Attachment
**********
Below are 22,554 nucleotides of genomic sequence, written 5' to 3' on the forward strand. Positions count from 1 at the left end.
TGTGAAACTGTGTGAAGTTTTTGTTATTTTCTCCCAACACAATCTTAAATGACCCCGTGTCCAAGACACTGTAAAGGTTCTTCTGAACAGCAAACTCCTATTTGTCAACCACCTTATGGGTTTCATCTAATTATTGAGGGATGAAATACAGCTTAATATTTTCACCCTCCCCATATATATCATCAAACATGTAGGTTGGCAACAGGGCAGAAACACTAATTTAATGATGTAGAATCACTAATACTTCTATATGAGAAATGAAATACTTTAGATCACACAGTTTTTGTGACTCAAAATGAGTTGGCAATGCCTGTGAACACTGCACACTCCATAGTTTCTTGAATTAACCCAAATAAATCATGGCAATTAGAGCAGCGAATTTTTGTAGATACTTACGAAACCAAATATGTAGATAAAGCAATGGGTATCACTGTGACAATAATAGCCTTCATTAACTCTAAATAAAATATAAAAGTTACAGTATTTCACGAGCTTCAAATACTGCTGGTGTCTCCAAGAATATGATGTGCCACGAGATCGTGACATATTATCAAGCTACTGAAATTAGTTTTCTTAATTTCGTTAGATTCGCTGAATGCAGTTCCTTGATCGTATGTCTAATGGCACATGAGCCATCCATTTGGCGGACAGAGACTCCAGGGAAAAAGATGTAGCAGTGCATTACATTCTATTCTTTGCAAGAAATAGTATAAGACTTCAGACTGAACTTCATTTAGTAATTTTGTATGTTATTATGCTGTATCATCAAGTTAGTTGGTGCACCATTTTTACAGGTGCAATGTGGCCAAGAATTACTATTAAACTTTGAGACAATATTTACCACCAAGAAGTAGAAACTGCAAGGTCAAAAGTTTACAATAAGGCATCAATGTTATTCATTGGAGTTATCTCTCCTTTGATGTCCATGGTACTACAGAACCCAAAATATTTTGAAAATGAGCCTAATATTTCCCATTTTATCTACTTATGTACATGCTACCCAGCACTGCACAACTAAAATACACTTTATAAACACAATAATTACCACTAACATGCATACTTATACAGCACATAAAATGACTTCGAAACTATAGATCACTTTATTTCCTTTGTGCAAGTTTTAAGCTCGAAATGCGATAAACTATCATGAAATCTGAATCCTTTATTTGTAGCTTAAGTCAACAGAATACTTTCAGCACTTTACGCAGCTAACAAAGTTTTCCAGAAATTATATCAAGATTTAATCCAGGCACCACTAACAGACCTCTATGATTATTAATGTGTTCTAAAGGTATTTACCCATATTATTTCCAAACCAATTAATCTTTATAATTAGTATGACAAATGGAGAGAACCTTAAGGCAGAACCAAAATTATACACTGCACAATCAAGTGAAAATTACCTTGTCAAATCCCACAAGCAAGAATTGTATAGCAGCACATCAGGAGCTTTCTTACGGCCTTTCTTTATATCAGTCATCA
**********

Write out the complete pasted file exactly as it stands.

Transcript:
Below are 22,554 nucleotides of genomic sequence, written 5' to 3' on the forward strand. Positions count from 1 at the left end.
TGTGAAACTGTGTGAAGTTTTTGTTATTTTCTCCCAACACAATCTTAAATGACCCCGTGTCCAAGACACTGTAAAGGTTCTTCTGAACAGCAAACTCCTATTTGTCAACCACCTTATGGGTTTCATCTAATTATTGAGGGATGAAATACAGCTTAATATTTTCACCCTCCCCATATATATCATCAAACATGTAGGTTGGCAACAGGGCAGAAACACTAATTTAATGATGTAGAATCACTAATACTTCTATATGAGAAATGAAATACTTTAGATCACACAGTTTTTGTGACTCAAAATGAGTTGGCAATGCCTGTGAACACTGCACACTCCATAGTTTCTTGAATTAACCCAAATAAATCATGGCAATTAGAGCAGCGAATTTTTGTAGATACTTACGAAACCAAATATGTAGATAAAGCAATGGGTATCACTGTGACAATAATAGCCTTCATTAACTCTAAATAAAATATAAAAGTTACAGTATTTCACGAGCTTCAAATACTGCTGGTGTCTCCAAGAATATGATGTGCCACGAGATCGTGACATATTATCAAGCTACTGAAATTAGTTTTCTTAATTTCGTTAGATTCGCTGAATGCAGTTCCTTGATCGTATGTCTAATGGCACATGAGCCATCCATTTGGCGGACAGAGACTCCAGGGAAAAAGATGTAGCAGTGCATTACATTCTATTCTTTGCAAGAAATAGTATAAGACTTCAGACTGAACTTCATTTAGTAATTTTGTATGTTATTATGCTGTATCATCAAGTTAGTTGGTGCACCATTTTTACAGGTGCAATGTGGCCAAGAATTACTATTAAACTTTGAGACAATATTTACCACCAAGAAGTAGAAACTGCAAGGTCAAAAGTTTACAATAAGGCATCAATGTTATTCATTGGAGTTATCTCTCCTTTGATGTCCATGGTACTACAGAACCCAAAATATTTTGAAAATGAGCCTAATATTTCCCATTTTATCTACTTATGTACATGCTACCCAGCACTGCACAACTAAAATACACTTTATAAACACAATAATTACCACTAACATGCATACTTATACAGCACATAAAATGACTTCGAAACTATAGATCACTTTATTTCCTTTGTGCAAGTTTTAAGCTCGAAATGCGATAAACTATCATGAAATCTGAATCCTTTATTTGTAGCTTAAGTCAACAGAATACTTTCAGCACTTTACGCAGCTAACAAAGTTTTCCAGAAATTATATCAAGATTTAATCCAGGCACCACTAACAGACCTCTATGATTATTAATGTGTTCTAAAGGTATTTACCCATATTATTTCCAAACCAATTAATCTTTATAATTAGTATGACAAATGGAGAGAACCTTAAGGCAGAACCAAAATTATACACTGCACAATCAAGTGAAAATTACCTTGTCAAATCCCACAAGCAAGAATTGTATAGCAGCACATCAGGAGCTTTCTTACGGCCTTTCTTTATATCAGTCATCA